|27th July 2012, 10:43 PM||#11|
Join Date: May 2008
Location: Brisbane / Queensland
Just to give you guys and idea of the complexity of this project - it's nothing like what has been previously mentioned.
The daughter "control" board I spoke of has 28 surface mount IC chips ( an an uncountable number of micro chip parts as well ) within a double sided PCB that I guess is about 6 x 4inches in size - that you can only read information with a magnifier. The tracks that wire them are hair thin, maybe thinner in places.
Additional to that, there is a 48 pin 90 degree header connector joining the daughter and mother PCB's together ( yes the bastard is soldered on ) and the tracks again are hair thin.
Even with my wizz-bang new Xytronics DIA-60 De-soldering Iron ( which went out cheap at "Tricky Dicky" - Dick Smith - a few years ago ) and a new tip, I'm having great trouble just de-soldering the header connector joining the 2 boards because of the through hole plating.
Adding further insult to injury - all the the parts on the daughter PCB are surface mount - which I hate - as I can't see the bloody things without glasses and a magnifier. On the other PCbs you have about 15 large heatsinks scattered about with chip components buried underneath - meaning the heatsinks have the be removed to see the PCB wiring below. ( maybe I've lost the plot on all this and need to get a life !)
The main connector that connects the enclosed power supply module into the server has a small 24 gold pin secondary connector ( using all 24 pins of course ) back into the main server wiring. Having information on this wiring hookup will at least get the bugger to activate on the bench - before any mods can be done.
So the task of just getting the supply fired up on the bench is a challenge in itself.
The up side to all this is - the Manager of one of the US Companies I emailed, has gotten back to say "I need the service documentation" ( dah !!!) which he is looking into chasing for me ( but don't hold your breath waiting for it ! ).
If I can procure this it "might" ( I say "might" - because I'm still not confident its a plug and play setup. ) save, me a lot of grief.
I'm quite concerned de-soldering the PCB's will stuff them once and for all, because linking broken tracks is not realistic in this sort of manufacturing technology.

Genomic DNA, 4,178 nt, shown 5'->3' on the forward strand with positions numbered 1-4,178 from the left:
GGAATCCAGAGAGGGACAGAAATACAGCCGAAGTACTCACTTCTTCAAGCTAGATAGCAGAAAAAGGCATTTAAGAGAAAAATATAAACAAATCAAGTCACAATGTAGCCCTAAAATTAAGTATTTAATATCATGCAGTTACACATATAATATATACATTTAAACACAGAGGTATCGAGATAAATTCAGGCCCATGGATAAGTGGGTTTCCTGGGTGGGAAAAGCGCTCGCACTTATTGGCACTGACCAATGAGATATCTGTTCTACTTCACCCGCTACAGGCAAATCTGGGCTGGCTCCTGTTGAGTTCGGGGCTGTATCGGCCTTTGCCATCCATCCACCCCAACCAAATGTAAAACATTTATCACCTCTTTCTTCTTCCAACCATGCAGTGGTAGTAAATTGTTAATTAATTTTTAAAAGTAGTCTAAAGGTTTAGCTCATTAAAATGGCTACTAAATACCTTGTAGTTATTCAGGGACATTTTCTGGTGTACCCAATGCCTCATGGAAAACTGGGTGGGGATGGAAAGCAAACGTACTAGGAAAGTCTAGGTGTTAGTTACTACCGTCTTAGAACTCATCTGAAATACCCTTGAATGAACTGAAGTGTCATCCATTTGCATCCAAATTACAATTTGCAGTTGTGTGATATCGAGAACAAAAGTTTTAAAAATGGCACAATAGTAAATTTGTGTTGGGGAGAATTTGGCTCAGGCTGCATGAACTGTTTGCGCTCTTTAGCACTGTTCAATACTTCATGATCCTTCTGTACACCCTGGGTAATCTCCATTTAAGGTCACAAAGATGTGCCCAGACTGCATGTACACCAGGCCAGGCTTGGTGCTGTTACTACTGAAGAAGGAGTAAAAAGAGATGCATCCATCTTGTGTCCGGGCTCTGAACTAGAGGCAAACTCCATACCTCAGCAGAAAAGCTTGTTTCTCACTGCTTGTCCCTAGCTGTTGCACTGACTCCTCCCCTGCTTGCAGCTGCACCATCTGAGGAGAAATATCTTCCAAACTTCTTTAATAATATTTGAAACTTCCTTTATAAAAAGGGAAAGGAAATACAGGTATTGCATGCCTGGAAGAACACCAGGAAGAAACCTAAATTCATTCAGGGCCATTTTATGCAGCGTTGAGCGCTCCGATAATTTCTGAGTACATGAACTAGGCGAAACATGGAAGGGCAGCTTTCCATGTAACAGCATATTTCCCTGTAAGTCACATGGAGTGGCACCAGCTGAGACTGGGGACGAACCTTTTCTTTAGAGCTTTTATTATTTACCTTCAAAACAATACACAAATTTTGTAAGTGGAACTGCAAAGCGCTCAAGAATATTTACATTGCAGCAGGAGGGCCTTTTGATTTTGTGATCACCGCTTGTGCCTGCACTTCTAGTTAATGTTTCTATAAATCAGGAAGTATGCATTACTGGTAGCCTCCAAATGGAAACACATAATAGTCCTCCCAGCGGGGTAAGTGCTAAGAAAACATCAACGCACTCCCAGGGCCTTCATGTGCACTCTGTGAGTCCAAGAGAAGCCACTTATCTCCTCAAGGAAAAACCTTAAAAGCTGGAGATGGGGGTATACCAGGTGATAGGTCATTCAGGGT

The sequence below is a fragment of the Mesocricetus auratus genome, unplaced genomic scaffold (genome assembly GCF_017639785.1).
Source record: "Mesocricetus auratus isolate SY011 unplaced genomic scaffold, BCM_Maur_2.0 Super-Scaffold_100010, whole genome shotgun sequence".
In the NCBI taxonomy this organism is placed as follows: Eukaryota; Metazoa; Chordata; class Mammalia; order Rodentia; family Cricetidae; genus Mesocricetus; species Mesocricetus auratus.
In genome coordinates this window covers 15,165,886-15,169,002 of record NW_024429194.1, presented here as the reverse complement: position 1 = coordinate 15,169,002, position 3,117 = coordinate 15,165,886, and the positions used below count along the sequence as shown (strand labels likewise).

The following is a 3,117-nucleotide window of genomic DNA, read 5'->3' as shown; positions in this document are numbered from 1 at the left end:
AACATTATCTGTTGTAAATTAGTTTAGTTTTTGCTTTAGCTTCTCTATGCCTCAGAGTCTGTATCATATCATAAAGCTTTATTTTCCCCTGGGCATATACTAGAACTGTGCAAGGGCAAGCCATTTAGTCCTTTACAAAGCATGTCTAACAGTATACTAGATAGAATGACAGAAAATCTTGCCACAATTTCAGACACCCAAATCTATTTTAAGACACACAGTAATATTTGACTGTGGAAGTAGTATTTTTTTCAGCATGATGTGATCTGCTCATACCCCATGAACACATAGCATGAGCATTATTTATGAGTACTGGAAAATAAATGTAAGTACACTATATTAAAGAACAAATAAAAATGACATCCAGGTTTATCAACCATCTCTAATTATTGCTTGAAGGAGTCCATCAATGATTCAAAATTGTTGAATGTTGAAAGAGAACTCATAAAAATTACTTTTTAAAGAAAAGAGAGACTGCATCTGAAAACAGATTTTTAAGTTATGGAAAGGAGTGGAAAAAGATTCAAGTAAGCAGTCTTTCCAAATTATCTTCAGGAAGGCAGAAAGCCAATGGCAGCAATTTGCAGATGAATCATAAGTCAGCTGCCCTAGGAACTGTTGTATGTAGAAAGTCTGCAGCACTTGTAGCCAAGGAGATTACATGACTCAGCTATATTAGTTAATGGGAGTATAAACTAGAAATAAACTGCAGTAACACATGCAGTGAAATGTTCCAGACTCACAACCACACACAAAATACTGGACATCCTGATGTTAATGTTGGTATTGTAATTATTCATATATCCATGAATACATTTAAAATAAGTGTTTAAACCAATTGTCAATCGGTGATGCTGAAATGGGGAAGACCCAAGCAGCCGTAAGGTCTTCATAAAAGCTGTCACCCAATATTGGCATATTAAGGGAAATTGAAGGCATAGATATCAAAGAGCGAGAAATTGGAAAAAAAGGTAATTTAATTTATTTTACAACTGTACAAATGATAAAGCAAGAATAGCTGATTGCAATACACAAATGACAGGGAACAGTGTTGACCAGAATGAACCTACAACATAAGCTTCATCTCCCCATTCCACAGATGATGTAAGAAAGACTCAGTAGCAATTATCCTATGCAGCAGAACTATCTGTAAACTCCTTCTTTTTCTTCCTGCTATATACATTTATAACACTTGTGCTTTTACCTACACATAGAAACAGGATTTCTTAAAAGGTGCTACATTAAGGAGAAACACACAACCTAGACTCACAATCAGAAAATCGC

Anyone got any better Ideas !
( Maybe at the end of the day - I'll just go and buy a big power supply and be done with the hassle ! )
Last edited by kimbal; 27th July 2012 at 10:53 PM.
|30th January 2013, 09:40 AM||#12|
Join Date: Jan 2013
Connector Pinouts - Sun Fire X4600 and Sun Fire X4600 M2 Servers Service Manual
this is pinout for power supply SUN, but newer model then v880. But pin A1 is PS_ON - I think that is it.
|8th October 2013, 06:25 PM||#13|
Join Date: Jun 2012
I just did some reverse engineering on this psu. I took the control pins out of the box using a ribbon cable and measured the voltage levels when the psu was connected to the computer as well as unconnected. Results can be seen here: https://docs.google.com/spreadsheet/...UE&output=html
There were two pins that got my attention, #3 and #16 as they seem to get grounded when the power supply is running. So I shorted these pins to the ground, powered the device and voilą!, it came up, steady as hell
It is very well designed and built psu and it can give lots of power to any of its rails, requiring no load to others.. well, at least to my favorite one, 48V rail. I took 260W out of it (I didn't dear to feed more in my 20W resistor) with no problems.
Oh, yes, the ground I believe can be found from pin #15 and the pins closest to the control connector in ports A1 and B1.
I believe this was my first post on this forum! I hope people find this information useful
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